Cookies Policy

This site uses cookies. By continuing to browse the site you are agreeing to our use of cookies.

I accept this policy

Find out more here

Area-based Management on the High Seas: Possible Application of the IMO’s Particularly Sensitive Sea Area Concept

No metrics data to plot.
The attempt to load metrics for this article has failed.
The attempt to plot a graph for these metrics has failed.
The full text of this article is not currently available.

Brill’s MyBook program is exclusively available on BrillOnline Books and Journals. Students and scholars affiliated with an institution that has purchased a Brill E-Book on the BrillOnline platform automatically have access to the MyBook option for the title(s) acquired by the Library. Brill MyBook is a print-on-demand paperback copy which is sold at a favorably uniform low price.

Access this article

+ Tax (if applicable)
Add to Favorites
You must be logged in to use this functionality

image of The International Journal of Marine and Coastal Law

Area-based management is an important tool to improve integrated conservation of high seas biodiversity. While States clearly support the need to protect high seas biodiversity, some States remain reluctant to adopt internationally binding measures that may have an impact on high seas freedoms. Since there is limited experience to date with the application of area-based management tools on the high seas, this article examines the practical implications of establishing such measures through an analysis of the International Maritime Organization’s (IMO) particularly sensitive sea area concept. After providing an overview of the legal complexities associated with the designation of high seas marine protected areas, this article introduces the PSSA concept and identifies the unique features that make it appropriate as a measure for protecting high seas biodiversity. The core of the analysis is an examination of State practice within the IMO in the context of the potential designation of a PSSA in the Southern Ocean.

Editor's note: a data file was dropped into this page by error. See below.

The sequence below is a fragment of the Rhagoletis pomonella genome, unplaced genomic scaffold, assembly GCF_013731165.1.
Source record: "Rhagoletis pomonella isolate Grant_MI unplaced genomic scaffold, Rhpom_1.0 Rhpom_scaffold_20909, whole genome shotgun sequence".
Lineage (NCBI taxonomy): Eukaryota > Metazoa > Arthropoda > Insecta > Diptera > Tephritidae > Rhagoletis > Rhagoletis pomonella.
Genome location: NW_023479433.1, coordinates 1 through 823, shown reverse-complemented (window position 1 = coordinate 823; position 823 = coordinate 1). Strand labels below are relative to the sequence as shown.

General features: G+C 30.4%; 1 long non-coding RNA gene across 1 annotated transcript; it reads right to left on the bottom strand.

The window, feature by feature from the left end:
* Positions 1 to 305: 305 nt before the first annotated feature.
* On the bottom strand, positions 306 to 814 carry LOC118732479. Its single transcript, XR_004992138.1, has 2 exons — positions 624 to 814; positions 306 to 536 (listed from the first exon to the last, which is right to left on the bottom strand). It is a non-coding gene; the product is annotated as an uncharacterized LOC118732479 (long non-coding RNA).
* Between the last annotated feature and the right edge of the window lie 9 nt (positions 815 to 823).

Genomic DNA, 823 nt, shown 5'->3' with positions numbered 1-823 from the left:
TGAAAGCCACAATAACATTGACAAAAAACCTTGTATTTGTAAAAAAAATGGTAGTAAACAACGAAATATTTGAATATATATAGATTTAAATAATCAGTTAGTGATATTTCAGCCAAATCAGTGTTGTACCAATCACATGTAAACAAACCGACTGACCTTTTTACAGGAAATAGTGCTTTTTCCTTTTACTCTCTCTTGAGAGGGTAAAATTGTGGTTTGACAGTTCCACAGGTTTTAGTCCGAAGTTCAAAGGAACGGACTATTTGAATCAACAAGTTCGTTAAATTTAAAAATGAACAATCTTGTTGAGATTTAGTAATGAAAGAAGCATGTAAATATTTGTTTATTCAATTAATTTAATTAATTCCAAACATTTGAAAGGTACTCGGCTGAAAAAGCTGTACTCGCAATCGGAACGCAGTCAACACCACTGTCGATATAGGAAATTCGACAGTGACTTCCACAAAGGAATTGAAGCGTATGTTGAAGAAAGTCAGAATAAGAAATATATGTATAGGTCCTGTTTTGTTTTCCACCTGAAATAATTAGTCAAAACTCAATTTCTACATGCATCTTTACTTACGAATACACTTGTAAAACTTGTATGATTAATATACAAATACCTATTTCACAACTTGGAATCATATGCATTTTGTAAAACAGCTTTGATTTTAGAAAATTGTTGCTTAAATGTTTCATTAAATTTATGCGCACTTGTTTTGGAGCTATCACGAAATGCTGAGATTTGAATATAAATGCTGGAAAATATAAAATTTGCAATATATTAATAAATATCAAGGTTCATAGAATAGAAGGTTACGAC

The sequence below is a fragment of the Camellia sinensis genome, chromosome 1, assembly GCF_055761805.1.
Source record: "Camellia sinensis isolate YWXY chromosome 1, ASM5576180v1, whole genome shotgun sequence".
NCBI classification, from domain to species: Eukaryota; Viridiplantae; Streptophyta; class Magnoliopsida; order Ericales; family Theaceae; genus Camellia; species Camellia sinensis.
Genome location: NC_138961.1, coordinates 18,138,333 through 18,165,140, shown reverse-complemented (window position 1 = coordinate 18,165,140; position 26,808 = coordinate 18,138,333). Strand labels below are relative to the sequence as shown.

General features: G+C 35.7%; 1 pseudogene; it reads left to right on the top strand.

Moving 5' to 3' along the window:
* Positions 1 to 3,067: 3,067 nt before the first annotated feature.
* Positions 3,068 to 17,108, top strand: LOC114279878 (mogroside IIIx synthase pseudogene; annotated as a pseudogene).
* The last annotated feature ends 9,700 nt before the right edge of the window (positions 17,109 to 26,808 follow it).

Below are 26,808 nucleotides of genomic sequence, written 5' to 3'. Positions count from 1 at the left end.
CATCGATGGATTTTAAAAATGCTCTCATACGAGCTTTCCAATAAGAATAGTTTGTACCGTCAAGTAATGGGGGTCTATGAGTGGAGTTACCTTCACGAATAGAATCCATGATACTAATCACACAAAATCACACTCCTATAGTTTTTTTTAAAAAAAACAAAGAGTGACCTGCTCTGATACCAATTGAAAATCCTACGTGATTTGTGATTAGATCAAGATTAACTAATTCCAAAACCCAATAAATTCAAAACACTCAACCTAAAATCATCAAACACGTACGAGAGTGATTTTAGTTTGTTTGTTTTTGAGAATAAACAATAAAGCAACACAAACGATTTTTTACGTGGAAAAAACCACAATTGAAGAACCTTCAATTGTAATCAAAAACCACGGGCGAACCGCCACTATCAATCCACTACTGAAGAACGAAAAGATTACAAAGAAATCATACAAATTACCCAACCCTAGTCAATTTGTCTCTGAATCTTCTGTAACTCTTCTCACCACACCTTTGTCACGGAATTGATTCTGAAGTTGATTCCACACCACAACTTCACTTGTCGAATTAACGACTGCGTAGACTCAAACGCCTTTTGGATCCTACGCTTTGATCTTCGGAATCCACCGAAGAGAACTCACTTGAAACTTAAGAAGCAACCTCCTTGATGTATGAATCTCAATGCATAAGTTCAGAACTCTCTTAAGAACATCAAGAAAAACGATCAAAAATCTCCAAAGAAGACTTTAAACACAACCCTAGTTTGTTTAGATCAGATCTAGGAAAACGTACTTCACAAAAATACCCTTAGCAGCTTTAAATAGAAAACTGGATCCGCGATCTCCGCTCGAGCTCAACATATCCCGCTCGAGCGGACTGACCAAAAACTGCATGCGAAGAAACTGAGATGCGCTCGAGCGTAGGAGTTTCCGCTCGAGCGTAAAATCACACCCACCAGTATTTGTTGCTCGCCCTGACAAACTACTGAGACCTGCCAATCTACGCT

Affiliations: 1: Australian National Centre for Ocean Resources and Security (ANCORS) University of Wollongong Australia; 2: Marine & Environmental Law Institute, Schulich School of Law Dalhousie University, Halifax, Nova Scotia Canada; 3: Emsworth, Hampshire UK


Full text loading...


Data & Media loading...

Article metrics loading...



Can't access your account?
  • Tools

  • Add to Favorites
  • Printable version
  • Email this page
  • Subscribe to ToC alert
  • Get permissions
  • Recommend to your library

    You must fill out fields marked with: *

    Librarian details
    Your details
    Why are you recommending this title?
    Select reason:
    The International Journal of Marine and Coastal Law — Recommend this title to your library
  • Export citations
  • Key

  • Full access
  • Open Access
  • Partial/No accessInformation